Good & Bad PR 3 minute read
IKEA got some really good coverage recently for a futuristic PR stunt that got everybody talking, involving robots and flat-pack furniture. If you’ve ever attempted to assemble something like a wardrobe, chest of draws or a table, you’ll know that it can often be the stuff of nightmares; splinters in your fingers, arguments with your spouse and accidently building the whole thing wrong.
Well, a new robot was taught to put together an IKEA chair and, after three years of programming and training, was able to complete the task successfully in 20 minutes. I know what you’re thinking… you probably could’ve put together thousands of IKEA chairs in the three years that it took to train that robot, but it’s pretty cool that it even became possible.
Engineers from Nanyang Technological University in Singapore used two robotic arms with grippers and force sensors, together with a 3D camera, to build the chair (which was an £18 “Stefan” chair for anyone who’s curious). It’s not clear whether IKEA commissioned the engineers to give this whole thing a go, or if it was just that the University that happened to pick an IKEA piece of furniture for the experiment.
Either way, it’s great exposure for all involved… even if the robot took slightly longer than the average human to put the chair together! The coverage appeared on the likes of The Guardian, The Independent, WIRED, Cnet, CNN and loads of other highly respected publications.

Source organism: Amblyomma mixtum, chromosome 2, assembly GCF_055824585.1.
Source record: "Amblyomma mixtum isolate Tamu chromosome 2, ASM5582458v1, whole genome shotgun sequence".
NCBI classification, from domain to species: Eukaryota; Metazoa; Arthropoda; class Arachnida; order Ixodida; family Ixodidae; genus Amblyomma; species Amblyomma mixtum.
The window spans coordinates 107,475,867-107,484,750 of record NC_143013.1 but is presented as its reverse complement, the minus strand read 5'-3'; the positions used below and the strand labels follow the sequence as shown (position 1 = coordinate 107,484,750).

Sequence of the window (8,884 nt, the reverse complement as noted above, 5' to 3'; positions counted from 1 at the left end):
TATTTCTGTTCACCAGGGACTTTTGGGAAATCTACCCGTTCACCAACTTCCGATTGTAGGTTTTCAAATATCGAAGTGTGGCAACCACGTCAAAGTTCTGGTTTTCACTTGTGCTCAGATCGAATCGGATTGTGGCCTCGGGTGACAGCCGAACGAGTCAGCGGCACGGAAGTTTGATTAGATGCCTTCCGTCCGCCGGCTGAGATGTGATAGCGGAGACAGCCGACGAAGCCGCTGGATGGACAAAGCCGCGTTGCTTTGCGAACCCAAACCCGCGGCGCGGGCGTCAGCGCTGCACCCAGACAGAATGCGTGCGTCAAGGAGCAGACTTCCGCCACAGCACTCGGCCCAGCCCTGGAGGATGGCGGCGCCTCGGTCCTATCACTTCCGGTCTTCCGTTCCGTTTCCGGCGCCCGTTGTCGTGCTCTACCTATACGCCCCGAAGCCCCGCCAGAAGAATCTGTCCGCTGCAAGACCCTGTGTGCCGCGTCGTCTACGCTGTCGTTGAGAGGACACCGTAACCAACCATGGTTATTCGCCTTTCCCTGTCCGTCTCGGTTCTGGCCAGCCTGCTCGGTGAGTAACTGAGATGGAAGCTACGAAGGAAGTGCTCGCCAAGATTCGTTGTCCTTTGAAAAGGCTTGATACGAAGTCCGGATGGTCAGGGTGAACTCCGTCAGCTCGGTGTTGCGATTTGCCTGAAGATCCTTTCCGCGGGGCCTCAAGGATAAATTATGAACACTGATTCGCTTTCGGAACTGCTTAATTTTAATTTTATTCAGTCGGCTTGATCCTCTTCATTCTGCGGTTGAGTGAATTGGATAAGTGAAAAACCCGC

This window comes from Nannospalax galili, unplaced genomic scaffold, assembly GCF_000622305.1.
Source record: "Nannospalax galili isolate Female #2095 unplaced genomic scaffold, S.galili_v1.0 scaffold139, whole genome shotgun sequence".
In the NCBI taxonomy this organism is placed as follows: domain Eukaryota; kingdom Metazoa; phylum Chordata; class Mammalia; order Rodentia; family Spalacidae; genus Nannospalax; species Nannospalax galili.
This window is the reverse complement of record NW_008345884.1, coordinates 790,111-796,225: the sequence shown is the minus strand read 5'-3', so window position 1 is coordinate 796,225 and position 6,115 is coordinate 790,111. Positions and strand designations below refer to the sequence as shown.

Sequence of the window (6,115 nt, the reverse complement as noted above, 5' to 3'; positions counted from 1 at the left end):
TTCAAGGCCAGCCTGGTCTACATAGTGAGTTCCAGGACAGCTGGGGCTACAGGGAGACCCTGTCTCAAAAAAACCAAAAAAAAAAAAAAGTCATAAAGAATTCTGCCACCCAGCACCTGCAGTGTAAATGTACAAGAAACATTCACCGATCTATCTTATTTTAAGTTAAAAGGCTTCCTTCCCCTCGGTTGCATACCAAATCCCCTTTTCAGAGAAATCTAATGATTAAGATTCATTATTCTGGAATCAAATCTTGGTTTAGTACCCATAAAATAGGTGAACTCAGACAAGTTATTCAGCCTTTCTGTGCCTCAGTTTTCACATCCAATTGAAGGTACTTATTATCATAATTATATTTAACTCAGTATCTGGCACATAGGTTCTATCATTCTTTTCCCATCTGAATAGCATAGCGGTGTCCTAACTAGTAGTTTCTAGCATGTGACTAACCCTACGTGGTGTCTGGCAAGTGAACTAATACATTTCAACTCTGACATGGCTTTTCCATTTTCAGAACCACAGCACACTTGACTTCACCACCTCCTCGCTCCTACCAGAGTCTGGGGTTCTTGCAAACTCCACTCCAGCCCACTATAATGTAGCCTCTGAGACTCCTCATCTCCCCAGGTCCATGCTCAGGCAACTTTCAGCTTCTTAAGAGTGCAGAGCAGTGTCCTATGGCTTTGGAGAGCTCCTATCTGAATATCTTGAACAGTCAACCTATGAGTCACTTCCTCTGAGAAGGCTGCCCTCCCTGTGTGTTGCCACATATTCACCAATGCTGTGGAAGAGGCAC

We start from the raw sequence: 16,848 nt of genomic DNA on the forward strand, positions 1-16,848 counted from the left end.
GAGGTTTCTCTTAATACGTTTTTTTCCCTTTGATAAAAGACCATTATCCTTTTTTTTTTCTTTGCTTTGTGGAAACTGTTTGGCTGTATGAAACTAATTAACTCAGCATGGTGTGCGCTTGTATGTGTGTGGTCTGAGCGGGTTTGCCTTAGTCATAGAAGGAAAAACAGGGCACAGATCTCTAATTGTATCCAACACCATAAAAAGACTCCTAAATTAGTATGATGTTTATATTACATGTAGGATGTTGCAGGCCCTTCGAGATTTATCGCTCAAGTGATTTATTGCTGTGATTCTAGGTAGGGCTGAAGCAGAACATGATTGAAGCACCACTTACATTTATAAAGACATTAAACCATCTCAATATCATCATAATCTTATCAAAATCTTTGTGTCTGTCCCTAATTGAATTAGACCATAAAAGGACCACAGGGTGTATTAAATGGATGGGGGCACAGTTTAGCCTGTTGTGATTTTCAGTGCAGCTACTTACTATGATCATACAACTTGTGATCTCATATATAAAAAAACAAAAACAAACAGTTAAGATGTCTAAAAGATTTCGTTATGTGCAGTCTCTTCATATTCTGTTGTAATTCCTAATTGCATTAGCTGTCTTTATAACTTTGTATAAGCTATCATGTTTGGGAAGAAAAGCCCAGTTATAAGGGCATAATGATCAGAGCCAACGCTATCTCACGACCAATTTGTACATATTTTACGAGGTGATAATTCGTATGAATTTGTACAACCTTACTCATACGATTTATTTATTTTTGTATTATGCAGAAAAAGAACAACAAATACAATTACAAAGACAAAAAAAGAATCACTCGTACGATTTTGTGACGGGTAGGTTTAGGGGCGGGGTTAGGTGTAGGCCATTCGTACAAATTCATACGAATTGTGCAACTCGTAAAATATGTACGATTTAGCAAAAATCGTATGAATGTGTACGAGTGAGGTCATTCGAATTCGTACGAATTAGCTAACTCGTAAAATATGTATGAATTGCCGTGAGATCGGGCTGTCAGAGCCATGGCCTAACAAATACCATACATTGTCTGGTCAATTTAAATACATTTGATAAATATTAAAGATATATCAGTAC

Primark tends to have more bad press than good and this week was no different for the budget retailer.
At the Westfield Stratford City branch in London, a customer allegedly witnessed some racist behaviour that her mother then shared the details of on Facebook to make people aware. The worst thing about the incident is how the staff apparently reacted, which has led to Primark being accused of rewarding racism.
Here’s the post by Don Na Marie, the customer who witnessed the whole thing:
A spokesperson for Primark said that the company had investigated the allegation and spoken to the employees involved and found no evidence of racist comments made, and said the customer was moved from the exchange/refund queue to a sales till to pay for her goods. It added that Primark “does not tolerate racism or discrimination of any kind.”
The lady who posted about what her daughter apparently witnessed in-store is a member of BARAC (Black Activists Rising Against Cuts) which has taken up the issue and tweeted:
The story has been picked up by the likes of the Metro and Daily Mail so far, with lots of social media users sharing their thoughts on Twitter.